Did you know that someone’s identity gets stolen every two seconds?  The AARP Fraud Watch Network provides you with tips and resources to help you spot and avoid identity theft and fraud so you can protect yourself and your family.  Our watchdog alerts will keep you up to date on con artists’ latest tricks.  It’s free of charge for everyone:  AARP members, non-members, and people of all ages.

The AARP Fraud Watch Network is:

  • An Educator: Get real-time alerts about the latest scams, tips on how to spot them, and the inside scoop on how con artists think so you can outsmart them before they strike.
  • A Watchdog:  Our nationwide scam tracking map gives you access to a network of people who’ve spotted scams and the opportunity to pass along your own experiences, so together we can beat con artists at their own game.
  • A Resource:  Get connected to a real live person trained in how to avoid fraud and advise you if you or a loved one has been scammed by calling our fraud hotline or attending a forum in your community.
  • Free for Everyone:  Anyone, of any age, can access our resources at no cost.

SCAM ALERT #1:

It feels like you need superpowers to keep ahead of the scammers these days. Just in 2017, 16.7 million Americans lost nearly $17 billion to identity fraud. Security experts recommend people take three simple steps to help protect their digital identity: set up electronic access to financial accounts; freeze your credit; and use a password manager or use strong passwords and store them securely.  To learn how to put these tips into practice, visit www.aarp.org/fraudwatchnetwork — and become your own superhero.

Be a fraud fighter!  If you can spot a scam, you can stop a scam.

Report scams to local law enforcement. Contact the AARP Fraud Watch Network at www.aarp.org/fraudwatchnetwork for more information on fraud prevention.

SCAM ALERT #2:

Technology has made it easy to build relationships with friends and family who live far away, as well as to start new romantic relationships with people online. Many scammers will make fake online dating profiles to get close to victims, build a relationship with them online, and then ask for money to finally meet their love interest, start a new business idea, or claim they are in financial trouble and need help. While many people on dating sites are legitimately looking for love and friendship, please remember that there are many scammers out there looking to capitalize on the good will of loving and caring people. If you haven’t met someone in person, it is never a good idea to send them money, no matter what your perceived relationship with them might be. Exercise caution when dating online, as it is easy for someone to pretend to be someone else while sitting behind a computer instead of meeting face-to-face.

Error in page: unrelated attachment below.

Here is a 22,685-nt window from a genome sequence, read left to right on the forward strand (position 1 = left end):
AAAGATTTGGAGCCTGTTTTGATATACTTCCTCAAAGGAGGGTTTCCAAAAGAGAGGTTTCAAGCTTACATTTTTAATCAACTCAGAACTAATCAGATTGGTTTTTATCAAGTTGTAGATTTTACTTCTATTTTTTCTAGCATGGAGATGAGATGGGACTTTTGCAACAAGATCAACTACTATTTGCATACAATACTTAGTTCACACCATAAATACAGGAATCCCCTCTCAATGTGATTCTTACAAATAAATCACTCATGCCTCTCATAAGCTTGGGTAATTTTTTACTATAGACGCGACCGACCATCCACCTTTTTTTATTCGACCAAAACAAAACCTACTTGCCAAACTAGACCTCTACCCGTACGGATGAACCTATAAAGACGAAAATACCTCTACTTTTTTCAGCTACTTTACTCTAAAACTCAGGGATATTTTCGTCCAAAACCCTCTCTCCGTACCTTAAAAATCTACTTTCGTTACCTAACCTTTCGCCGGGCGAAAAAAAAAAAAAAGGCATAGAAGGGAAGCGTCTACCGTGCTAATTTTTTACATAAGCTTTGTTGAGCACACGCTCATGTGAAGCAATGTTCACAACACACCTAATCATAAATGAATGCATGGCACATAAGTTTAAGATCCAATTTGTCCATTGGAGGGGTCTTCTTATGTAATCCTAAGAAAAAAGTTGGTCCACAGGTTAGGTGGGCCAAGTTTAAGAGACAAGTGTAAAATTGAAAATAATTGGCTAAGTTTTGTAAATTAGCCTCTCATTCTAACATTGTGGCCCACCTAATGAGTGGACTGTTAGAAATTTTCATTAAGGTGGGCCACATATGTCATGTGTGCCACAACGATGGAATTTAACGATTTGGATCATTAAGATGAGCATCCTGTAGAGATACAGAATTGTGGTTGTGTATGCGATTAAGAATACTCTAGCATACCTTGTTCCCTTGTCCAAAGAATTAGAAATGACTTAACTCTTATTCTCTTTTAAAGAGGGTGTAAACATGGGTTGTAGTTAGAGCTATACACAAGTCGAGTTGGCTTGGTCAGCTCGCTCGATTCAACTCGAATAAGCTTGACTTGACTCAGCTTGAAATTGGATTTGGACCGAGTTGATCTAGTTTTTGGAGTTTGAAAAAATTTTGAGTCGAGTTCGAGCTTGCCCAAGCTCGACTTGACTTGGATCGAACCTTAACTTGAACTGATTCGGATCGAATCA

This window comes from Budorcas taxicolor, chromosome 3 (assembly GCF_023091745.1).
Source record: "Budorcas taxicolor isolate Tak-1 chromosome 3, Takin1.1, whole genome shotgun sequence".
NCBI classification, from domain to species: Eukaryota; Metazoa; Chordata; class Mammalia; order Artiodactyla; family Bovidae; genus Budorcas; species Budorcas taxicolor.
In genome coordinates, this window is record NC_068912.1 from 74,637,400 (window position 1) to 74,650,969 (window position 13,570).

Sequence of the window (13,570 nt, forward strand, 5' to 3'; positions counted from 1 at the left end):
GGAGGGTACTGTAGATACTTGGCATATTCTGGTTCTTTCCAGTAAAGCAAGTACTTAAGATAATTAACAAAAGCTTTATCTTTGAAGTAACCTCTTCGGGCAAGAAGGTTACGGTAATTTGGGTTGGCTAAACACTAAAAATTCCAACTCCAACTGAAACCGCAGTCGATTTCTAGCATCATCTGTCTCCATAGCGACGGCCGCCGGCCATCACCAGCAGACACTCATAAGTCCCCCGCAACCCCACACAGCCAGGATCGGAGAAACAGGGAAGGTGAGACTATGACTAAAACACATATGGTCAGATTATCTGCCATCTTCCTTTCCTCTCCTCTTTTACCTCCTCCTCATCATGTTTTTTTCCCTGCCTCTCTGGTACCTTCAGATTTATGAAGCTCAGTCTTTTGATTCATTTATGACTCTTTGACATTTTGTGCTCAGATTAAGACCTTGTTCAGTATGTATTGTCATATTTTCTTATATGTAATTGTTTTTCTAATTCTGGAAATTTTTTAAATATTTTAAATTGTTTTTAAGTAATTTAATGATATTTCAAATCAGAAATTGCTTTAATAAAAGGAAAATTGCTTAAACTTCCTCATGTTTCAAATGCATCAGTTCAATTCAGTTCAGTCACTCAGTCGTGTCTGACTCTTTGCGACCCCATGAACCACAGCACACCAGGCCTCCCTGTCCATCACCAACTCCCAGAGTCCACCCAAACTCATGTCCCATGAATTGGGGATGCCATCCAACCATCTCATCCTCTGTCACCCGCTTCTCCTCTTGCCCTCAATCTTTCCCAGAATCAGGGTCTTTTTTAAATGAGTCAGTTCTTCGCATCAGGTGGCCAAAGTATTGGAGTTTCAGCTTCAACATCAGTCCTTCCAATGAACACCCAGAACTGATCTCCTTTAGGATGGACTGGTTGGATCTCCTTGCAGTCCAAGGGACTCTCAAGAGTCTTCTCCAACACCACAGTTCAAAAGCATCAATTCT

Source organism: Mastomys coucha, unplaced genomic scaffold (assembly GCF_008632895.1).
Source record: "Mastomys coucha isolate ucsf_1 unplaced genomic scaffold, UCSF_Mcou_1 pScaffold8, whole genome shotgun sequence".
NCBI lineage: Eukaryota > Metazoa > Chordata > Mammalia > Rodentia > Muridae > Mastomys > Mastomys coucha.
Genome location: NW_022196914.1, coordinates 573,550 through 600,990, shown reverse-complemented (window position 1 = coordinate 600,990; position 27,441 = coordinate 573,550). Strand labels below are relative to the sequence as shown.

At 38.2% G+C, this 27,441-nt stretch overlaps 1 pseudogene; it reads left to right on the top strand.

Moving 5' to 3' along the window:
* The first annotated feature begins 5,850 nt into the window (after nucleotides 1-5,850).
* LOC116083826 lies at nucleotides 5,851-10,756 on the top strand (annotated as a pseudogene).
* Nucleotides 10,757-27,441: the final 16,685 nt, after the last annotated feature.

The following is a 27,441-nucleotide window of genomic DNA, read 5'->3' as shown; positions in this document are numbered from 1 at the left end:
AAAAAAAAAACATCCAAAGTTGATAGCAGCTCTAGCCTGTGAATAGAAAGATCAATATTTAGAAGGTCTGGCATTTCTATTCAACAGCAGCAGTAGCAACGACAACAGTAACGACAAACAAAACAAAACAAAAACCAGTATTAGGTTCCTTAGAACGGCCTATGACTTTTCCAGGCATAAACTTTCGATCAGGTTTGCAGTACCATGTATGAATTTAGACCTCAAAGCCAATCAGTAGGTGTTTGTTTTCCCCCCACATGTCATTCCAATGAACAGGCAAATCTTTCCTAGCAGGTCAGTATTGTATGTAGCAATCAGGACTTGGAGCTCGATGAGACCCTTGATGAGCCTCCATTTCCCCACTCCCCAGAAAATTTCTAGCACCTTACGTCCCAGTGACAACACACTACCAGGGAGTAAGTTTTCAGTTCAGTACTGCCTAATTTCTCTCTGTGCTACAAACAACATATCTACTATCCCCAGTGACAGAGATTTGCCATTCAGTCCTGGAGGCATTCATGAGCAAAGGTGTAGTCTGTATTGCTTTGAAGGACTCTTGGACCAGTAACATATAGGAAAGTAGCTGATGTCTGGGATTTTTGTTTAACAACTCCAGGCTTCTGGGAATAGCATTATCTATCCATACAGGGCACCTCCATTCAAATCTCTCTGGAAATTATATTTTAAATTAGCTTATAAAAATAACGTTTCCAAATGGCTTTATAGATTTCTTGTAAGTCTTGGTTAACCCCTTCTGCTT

SCAM ALERT #3:

It seems that everyone overshares on social media sites these days. But sharers beware! Scammers have become increasingly smart and sneaky, using information people share online to find targets for their next scams. For example, if you share photos and status updates about your vacation out of the country, scammers may use this opportunity to contact your listed relatives pretending to be you, say you’re in trouble and ask for money. While social media is a useful tool to keep distant family and friends up-to-date on your life, it is important to adjust the privacy settings on your account and be mindful of who can see your posts. Exercise discretion in what you post online to avoid being the target of a scam.

SCAM ALERT #4:

In a recent cyber security scam, smartphone users receive a text from an unknown number with a message claiming a friend has written a compliment about them in a new app. The text message contains a link that prompts them to download the specific app on their phone. Online there may even be hundreds of glowing reviews for the app. But beware! In the fine print, downloading the app automatically grants it access to your contacts and all of your saved numbers. The app then perpetuates its number trolling activity by sending all of your contacts the same invitation. While this scam itself poses minimal immediate danger, it allows fraudsters to access your phone to steal your contacts and build a list of phone numbers that the scammer can later sell on the black market for future scam targets. If you receive a text message prompting you to download an app like this, it’s best to delete the message and avoid any potential issues.